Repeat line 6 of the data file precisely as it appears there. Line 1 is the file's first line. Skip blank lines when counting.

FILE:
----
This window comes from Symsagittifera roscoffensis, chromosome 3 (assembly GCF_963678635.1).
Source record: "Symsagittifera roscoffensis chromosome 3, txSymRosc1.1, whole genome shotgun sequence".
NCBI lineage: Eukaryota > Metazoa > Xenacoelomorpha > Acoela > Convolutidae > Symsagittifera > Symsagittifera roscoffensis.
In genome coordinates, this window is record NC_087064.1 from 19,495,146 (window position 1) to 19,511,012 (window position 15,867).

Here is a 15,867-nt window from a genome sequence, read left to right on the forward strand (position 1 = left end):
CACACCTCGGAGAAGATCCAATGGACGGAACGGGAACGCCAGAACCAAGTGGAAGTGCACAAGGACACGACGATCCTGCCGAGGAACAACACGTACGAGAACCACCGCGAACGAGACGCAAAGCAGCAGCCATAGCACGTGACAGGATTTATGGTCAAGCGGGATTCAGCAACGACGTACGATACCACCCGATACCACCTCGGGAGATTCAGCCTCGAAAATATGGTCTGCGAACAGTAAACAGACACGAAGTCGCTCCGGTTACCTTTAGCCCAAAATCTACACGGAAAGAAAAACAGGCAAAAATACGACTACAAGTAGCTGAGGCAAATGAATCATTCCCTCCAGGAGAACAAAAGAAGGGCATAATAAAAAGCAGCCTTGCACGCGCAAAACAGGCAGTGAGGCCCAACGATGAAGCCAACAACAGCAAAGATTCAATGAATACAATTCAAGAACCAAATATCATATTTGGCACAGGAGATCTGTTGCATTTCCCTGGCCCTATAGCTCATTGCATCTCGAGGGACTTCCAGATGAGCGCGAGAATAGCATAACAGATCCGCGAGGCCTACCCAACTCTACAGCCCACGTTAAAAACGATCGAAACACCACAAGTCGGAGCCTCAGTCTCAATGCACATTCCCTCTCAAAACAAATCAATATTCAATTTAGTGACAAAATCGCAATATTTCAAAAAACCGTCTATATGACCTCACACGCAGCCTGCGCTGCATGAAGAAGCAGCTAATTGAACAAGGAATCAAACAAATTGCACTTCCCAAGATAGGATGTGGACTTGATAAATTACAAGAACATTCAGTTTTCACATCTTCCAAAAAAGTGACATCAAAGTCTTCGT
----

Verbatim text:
CACACCTCGGAGAAGATCCAATGGACGGAACGGGAACGCCAGAACCAAGTGGAAGTGCACAAGGACACGACGATCCTGCCGAGGAACAACACGTACGAGAACCACCGCGAACGAGACGCAAAGCAGCAGCCATAGCACGTGACAGGATTTATGGTCAAGCGGGATTCAGCAACGACGTACGATACCACCCGATACCACCTCGGGAGATTCAGCCTCGAAAATATGGTCTGCGAACAGTAAACAGACACGAAGTCGCTCCGGTTACCTTTAGCCCAAAATCTACACGGAAAGAAAAACAGGCAAAAATACGACTACAAGTAGCTGAGGCAAATGAATCATTCCCTCCAGGAGAACAAAAGAAGGGCATAATAAAAAGCAGCCTTGCACGCGCAAAACAGGCAGTGAGGCCCAACGATGAAGCCAACAACAGCAAAGATTCAATGAATACAATTCAAGAACCAAATATCATATTTGGCACAGGAGATCTGTTGCATTTCCCTGGCCCTATAGCTCATTGCATCTCGAGGGACTTCCAGATGAGCGCGAGAATAGCATAACAGATCCGCGAGGCCTACCCAACTCTACAGCCCACGTTAAAAACGATCGAAACACCACAAGTCGGAGCCTCAGTCTCAATGCACATTCCCTCTCAAAACAAATCAATATTCAATTTAGTGACAAAATCGCAATATTTCAAAAAACCGTCTATATGACCTCACACGCAGCCTGCGCTGCATGAAGAAGCAGCTAATTGAACAAGGAATCAAACAAATTGCACTTCCCAAGATAGGATGTGGACTTGATAAATTACAAGAACATTCAGTTTTCACATCTTCCAAAAAAGTGACATCAAAGTCTTCGT